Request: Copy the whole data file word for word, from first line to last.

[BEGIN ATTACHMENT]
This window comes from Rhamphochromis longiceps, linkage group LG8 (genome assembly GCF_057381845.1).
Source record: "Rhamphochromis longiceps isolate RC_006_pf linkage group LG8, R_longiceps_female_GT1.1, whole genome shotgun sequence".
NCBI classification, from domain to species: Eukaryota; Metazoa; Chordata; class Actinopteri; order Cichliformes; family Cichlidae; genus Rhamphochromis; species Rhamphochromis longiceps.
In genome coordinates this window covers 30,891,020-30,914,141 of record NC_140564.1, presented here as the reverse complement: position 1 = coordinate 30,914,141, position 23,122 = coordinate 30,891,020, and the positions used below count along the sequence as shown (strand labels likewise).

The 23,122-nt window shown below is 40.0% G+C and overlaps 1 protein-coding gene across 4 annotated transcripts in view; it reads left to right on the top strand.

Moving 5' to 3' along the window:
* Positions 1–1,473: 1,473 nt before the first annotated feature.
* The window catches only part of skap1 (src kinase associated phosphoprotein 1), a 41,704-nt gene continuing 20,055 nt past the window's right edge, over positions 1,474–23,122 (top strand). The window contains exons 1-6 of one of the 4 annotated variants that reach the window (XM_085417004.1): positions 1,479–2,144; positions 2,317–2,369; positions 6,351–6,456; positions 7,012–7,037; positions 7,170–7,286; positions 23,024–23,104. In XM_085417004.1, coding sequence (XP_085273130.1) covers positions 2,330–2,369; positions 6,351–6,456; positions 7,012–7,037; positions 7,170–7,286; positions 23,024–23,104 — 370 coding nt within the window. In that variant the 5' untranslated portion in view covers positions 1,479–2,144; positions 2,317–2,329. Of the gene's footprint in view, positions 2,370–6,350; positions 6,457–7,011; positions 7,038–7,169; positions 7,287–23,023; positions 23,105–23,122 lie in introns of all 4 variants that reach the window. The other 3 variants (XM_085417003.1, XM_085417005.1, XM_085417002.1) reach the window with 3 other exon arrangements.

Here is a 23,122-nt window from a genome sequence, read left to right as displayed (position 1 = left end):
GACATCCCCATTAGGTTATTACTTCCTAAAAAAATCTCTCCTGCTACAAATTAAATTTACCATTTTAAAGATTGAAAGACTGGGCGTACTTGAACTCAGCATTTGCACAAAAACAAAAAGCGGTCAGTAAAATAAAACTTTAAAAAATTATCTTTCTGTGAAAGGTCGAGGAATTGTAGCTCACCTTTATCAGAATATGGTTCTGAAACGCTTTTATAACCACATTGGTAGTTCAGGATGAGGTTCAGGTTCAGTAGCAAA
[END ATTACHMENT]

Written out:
This window comes from Rhamphochromis longiceps, linkage group LG8 (genome assembly GCF_057381845.1).
Source record: "Rhamphochromis longiceps isolate RC_006_pf linkage group LG8, R_longiceps_female_GT1.1, whole genome shotgun sequence".
NCBI classification, from domain to species: Eukaryota; Metazoa; Chordata; class Actinopteri; order Cichliformes; family Cichlidae; genus Rhamphochromis; species Rhamphochromis longiceps.
In genome coordinates this window covers 30,891,020-30,914,141 of record NC_140564.1, presented here as the reverse complement: position 1 = coordinate 30,914,141, position 23,122 = coordinate 30,891,020, and the positions used below count along the sequence as shown (strand labels likewise).

The 23,122-nt window shown below is 40.0% G+C and overlaps 1 protein-coding gene across 4 annotated transcripts in view; it reads left to right on the top strand.

Moving 5' to 3' along the window:
* Positions 1–1,473: 1,473 nt before the first annotated feature.
* The window catches only part of skap1 (src kinase associated phosphoprotein 1), a 41,704-nt gene continuing 20,055 nt past the window's right edge, over positions 1,474–23,122 (top strand). The window contains exons 1-6 of one of the 4 annotated variants that reach the window (XM_085417004.1): positions 1,479–2,144; positions 2,317–2,369; positions 6,351–6,456; positions 7,012–7,037; positions 7,170–7,286; positions 23,024–23,104. In XM_085417004.1, coding sequence (XP_085273130.1) covers positions 2,330–2,369; positions 6,351–6,456; positions 7,012–7,037; positions 7,170–7,286; positions 23,024–23,104 — 370 coding nt within the window. In that variant the 5' untranslated portion in view covers positions 1,479–2,144; positions 2,317–2,329. Of the gene's footprint in view, positions 2,370–6,350; positions 6,457–7,011; positions 7,038–7,169; positions 7,287–23,023; positions 23,105–23,122 lie in introns of all 4 variants that reach the window. The other 3 variants (XM_085417003.1, XM_085417005.1, XM_085417002.1) reach the window with 3 other exon arrangements.

Here is a 23,122-nt window from a genome sequence, read left to right as displayed (position 1 = left end):
GACATCCCCATTAGGTTATTACTTCCTAAAAAAATCTCTCCTGCTACAAATTAAATTTACCATTTTAAAGATTGAAAGACTGGGCGTACTTGAACTCAGCATTTGCACAAAAACAAAAAGCGGTCAGTAAAATAAAACTTTAAAAAATTATCTTTCTGTGAAAGGTCGAGGAATTGTAGCTCACCTTTATCAGAATATGGTTCTGAAACGCTTTTATAACCACATTGGTAGTTCAGGATGAGGTTCAGGTTCAGTAGCAAA